Sometimes a single drop of Mexican Crema will be the missing final touch on your taco masterpiece.
But if you've ever fretted when you see Mexican Crema listed in a recipe, then spend five minutes reading this post and next time you see it called for you'll be an expert on your options.
Homemade Mexican Crema Recipe
Creme fraiche, sour cream, heavy cream, Mexican Crema -- what's the deal with all these creamy incarnations?
It's probably easiest to think of them as a group of close relatives that look similar but act differently based on fat content and culturing agent used.
Creme fraiche starts with high fat content cream and uses buttermilk as a culturing agent to thicken it up. This also happens to be the perfect starting point for a delicioso homemade Mexican Crema.
Start by warming up one cup of heavy cream to room temperature. You're not cooking it; just warming for a couple minutes to bring it up to room temp. This will accelerate the thickening process a bit.
Now add 1 Tablespoon of buttermilk to the pan and mix well.
Pour into a jar and cover without tightening the lid.
Now the hard part. You have to let it sit on the counter overnight as it prefers to thicken at room temp (or slightly warmer). Keeping the lid slightly loose will allow just enough air circulation. And since most creams and buttermilks bought from the market have already been pasteurized, you don't have to worry about it spoiling too quickly.
12-24 hours later it will have thickened up considerably. Fasten the lid tight and refrigerate. After a few hours in the fridge it will thicken up even more.
So this is essentially creme fraiche. Take a taste; it's already got incredible flavor. (Note that you can increase the thickness by adding more culturing agent at the beginning of the process.)
To turn this into a Mexican Crema that will outdo anything you can buy at the market, add the juice of 1/2 a lime and a generous pinch of salt to the mixture.
Taste for seasoning and add a bit more salt if you want.
This will produce a rich, tangy crema that does wonders on the entire breadth of Mexican cuisine, with a special nod to tacos.
And of course one of the real benefits to a genuine crema is the thick consistency that lets it cling to the food instead of dispersing.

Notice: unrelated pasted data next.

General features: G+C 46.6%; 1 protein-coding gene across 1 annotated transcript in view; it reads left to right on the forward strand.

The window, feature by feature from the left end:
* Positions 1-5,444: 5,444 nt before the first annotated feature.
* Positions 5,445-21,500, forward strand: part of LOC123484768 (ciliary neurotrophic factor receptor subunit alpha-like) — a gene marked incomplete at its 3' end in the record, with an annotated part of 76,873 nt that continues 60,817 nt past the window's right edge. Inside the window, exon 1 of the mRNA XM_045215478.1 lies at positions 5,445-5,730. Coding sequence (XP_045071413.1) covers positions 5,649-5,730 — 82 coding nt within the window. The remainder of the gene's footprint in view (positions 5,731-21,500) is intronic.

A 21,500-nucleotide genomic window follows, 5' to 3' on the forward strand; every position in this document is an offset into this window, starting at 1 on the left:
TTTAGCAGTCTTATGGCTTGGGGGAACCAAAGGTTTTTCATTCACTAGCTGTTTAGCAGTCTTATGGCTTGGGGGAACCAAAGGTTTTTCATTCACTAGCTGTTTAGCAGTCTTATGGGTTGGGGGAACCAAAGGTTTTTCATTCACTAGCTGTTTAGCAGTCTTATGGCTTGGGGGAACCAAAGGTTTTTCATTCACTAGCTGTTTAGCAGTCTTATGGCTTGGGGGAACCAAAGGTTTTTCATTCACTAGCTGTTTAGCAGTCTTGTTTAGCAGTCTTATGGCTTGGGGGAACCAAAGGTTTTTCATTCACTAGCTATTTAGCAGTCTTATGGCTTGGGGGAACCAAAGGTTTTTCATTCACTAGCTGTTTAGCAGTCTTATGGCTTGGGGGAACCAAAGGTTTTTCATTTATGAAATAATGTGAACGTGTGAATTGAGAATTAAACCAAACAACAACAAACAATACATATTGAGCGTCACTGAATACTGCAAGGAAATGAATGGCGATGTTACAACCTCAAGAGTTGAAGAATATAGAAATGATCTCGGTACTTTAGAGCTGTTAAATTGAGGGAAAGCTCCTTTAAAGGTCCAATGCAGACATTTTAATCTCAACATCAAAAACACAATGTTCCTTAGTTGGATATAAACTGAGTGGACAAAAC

There are also a few substitutes you can use if waiting around 24 hours to eat your taco doesn't sound appealing.
Sour cream is similar to creme fraiche but it usually has a lower fat content and uses different culturing agents. A quick way to shift it back towards the creamy mouthfeel of Mexican Crema is to dilute it with buttermilk.
Add a big dollop of sour cream to a bowl. Dilute it with 1-2 Tablespoons of buttermilk and serve as is.
This produces a crema that works great in a pinch but will develop an inferiority complex when compared to the version we cultured for 12-24 hours.
It's also worth mentioning that sour cream usually has live culturing agents in it. So sometimes you'll see crema recipes that use a combination of heavy cream and sour cream as the culturing agent. I haven't tried this personally but just know that it is a viable option if you don't want to run out to buy buttermilk.
Your homemade Mexican Crema should keep for at least a couple weeks in the fridge if not longer, but of course its lifespan will vary depending on culturing agent used. But since it's so easy to make you have special permission to make tacos again tomorrow night.
Want the latest recipe? Click your favorite from these options and follow me: Instagram, Facebook, Pinterest, TikTok, YouTube.
Homemade Mexican Crema
- 1 cup heavy cream